What was my conclusion, after matching the questions above to my observations in Vietnam? “You can’t play basketball on a football field.”

Or, as the computer in the 1983 movie “War Games” concludes, after comparing its countdown to “Global Thermonuclear War” with an unwinnable game of tic-tac-toe, there are times when “The only winning move is not to play.”

[See 1:42-1:46 (1:30-1:35 on original YouTube trailer) for computer's conclusion. The rest of what's provided here gives the context for that conclusion. This is a clip from a trailer for the film, available to the public on YouTube. If anyone connected to the film War Games objects to this use, promoting the film and thus encouraging people to watch the entire movie, give me a brief email to that effect and this will be taken down.]

But we no longer have the luxury of deciding whether to play the game. That was decided by others 20 years ago. As the pottery display sign warns, “break it, you own it.” We own Afghanistan.

Paul Simon sang, “There must be 50 ways to leave your lover.” There weren’t any good ways to leave Afghanistan, just the least-worst way. And we didn’t pick that one.

Now America agonizes, like the hospitalized antivaxxer whose refusal to be vaccinated has him infected with COVID, breathing through a ventilator. He’s changed his mind. He begs to be vaccinated, only to be told, “We’re sorry, but it’s too late now.”

If only “we’d thought a bit of the end of it” in 2001 – and 2021.
Nicholas Johnson, the author of Columns of Democracy, was U.S. maritime administrator during the Vietnam War.

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Lyrics to “Just One of Those Things.” Cole Porter. “It was just one of those things/Just one of those crazy flings . . . If we’d thought a bit/Of the end of it/When we started painting the town . . . It was great fun/But it was just one of those things.”

Rita Rudner quote. “Rita Rudner Quote,” citing source as: “As quoted in: Mademoiselle: The Magazine for the Smart Young Woman, Volume 92 (Condé Nast Publications, 1986), p. 174.”; also

War Games.

50 Ways to Leave Your Lover. Paul Simon, “50 Ways to Leave Your Lover,” Genius,

Related (to prior versions of this column; still relevant but not necessary “sources” for this version. (a) When 911 was paid for and carried out by Saudis, why did we attack Afghanistan? (b) Yes, there were terrorists in Afghanistan. But there are well over 100 countries that could, and do, provide safe havens for terrorists. Why make Afghanistan our single major focus? (c) We shouldn't be keeping even 5000 or 10,000 troops in a foreign country. If true, then should we also bring the troops home from the other 150 (give or take) countries where we have even more troops -- Japan 54K, South Korea 26K, Germany 35K, Italy 12K, UK 9K?)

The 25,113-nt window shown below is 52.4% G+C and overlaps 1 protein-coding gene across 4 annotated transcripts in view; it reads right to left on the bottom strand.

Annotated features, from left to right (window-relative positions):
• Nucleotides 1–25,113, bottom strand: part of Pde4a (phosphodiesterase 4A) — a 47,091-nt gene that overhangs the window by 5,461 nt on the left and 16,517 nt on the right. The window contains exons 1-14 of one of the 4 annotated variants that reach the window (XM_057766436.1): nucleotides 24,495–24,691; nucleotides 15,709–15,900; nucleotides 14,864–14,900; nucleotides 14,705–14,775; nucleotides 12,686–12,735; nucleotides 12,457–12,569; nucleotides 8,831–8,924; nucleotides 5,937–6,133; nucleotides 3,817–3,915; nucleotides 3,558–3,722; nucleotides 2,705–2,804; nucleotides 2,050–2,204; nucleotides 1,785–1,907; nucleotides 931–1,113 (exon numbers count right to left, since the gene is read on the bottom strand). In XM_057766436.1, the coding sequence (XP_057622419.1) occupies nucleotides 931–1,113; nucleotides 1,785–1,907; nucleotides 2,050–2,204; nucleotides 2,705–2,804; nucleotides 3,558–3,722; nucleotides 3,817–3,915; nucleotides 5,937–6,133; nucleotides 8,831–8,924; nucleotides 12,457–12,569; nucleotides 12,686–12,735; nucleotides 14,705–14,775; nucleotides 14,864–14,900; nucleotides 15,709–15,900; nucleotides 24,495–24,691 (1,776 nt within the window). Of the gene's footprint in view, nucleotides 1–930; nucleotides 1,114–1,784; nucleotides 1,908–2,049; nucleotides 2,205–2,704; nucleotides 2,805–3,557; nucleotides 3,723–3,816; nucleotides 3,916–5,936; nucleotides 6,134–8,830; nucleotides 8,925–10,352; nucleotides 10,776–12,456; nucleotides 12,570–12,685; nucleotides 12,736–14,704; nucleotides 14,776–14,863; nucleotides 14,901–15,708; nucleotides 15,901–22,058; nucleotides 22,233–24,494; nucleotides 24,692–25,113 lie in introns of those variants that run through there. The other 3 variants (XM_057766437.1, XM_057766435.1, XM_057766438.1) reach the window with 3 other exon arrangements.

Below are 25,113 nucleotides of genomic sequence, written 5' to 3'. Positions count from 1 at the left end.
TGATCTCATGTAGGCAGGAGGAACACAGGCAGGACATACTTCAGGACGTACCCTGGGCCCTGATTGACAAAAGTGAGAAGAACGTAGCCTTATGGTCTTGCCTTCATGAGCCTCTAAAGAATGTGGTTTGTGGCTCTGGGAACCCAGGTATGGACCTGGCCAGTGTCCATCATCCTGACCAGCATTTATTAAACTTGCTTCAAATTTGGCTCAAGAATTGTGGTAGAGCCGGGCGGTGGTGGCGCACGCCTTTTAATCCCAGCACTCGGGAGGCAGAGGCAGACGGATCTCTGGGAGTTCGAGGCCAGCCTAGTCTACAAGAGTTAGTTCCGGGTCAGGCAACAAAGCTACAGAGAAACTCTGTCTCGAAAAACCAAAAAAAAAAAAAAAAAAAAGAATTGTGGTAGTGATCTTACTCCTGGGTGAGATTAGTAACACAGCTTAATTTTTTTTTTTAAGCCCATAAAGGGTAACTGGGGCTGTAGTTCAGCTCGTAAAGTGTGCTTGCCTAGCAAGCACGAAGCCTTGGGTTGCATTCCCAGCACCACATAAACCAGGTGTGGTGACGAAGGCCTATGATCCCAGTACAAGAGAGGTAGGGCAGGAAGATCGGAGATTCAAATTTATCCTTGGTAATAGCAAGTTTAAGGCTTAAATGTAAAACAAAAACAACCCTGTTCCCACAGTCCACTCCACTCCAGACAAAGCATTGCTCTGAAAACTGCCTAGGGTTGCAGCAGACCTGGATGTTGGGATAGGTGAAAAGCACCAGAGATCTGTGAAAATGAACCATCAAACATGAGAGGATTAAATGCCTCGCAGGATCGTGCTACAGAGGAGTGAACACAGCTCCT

Saudis not Afghanis. Annika Kim Constantino, “U.S. reviews 9/11 documents for possible release after families tell Biden to skip memorial events,”CNBC, Aug. 9, 2021,

Terrorists in 134 countries. Global Terrorism Index, (last edited Aug. 10, 2021)

100,000 troops in Afghanistan in August 2010. “A timeline of U.S. troop levels in Afghanistan since 2001,” AP/Military Times, July 6, 2016,

Troop deployments.

“United States Military Deployments,” Wikipedia, (“The military of the United States is deployed in most countries around the world, with between 150,000 to 200,000 of its active-duty personnel stationed outside the United States and its territories.”)

“US Deployment Facts, How Many US Troops are Overseas?” VetFriends, (With more than 5000: Japan, Germany, South Korea, Kuwait, Italy, UK)

“Explained: The US military’s global footprint,” TRTWorld, March 15, 2021, (“Washington keeps troops numbered around 150,000 to 200,000 abroad across more than 150 countries, according to different sources.” citing DOD data June 30, 2021; Japan 54K, South Korea 26K, Germany 35K, Italy 12K, UK 9K)

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Friday, August 06, 2021

Protecting Animals While Evicting Humans

Protecting Animals But Not Humans

Nicholas Johnson
The Gazette, August 6, 2021, p. A5

Why does the law permit evicting the mammalian species Homo sapiens from shelter, but not mammalians like dogs and cats?

Of course, I support laws protecting animals’ rights. I love and attempt communication with all creatures. (Fish and ants are the most obstinate.) Increasing penalties and enforcement for animal mistreatment are encouraging.

But an Aspen Institute analysis reveals 30 to 40 million American Homo sapiens are at risk of eviction.

This is made worse by COVID. We knew since January 2020 COVID elimination is possible (test, trace, quarantine, isolate). Some elected officials preferred the path that produced 600,000 deaths.

Vaccine creation was appropriately celebrated. But vaccine in bottles is much less effective than vaccine in arms.

Rather than vaccination, some of our “leaders” prefer our “freedom” to choose risk of death to ourselves and others. So, more die.

Meanwhile, 7000 miles away in Wuhan, China, all 11 million residents are being tested. Since May 2020 Wuhan eliminated positive cases. Recently, when three symptomatic and five asymptomatic cases popped up, they resumed test, trace, isolate and quarantine.

Evictions in China? Yes, housing is a challenge for migrants. But during the 2020 lockdown Wuhan built shelters for about 5000 persons.

Like Americans, the Chinese have even more concern for animals. Bloomberg reports they are building 13-story condominiums for hogs to protect them from disease – with on-premises vets and individually prepared and served meals.

It’s unlikely that capitalist America will ever provide the housing for humans that China provides for hogs.

But can’t our Democrats and Republicans, the religious and agnostics alike, at least agree to provide every member of our species with shelter? It’s what we insist on for our fellow mammalians. It’s what the Universal Declaration of Human Rights says is a basic human right.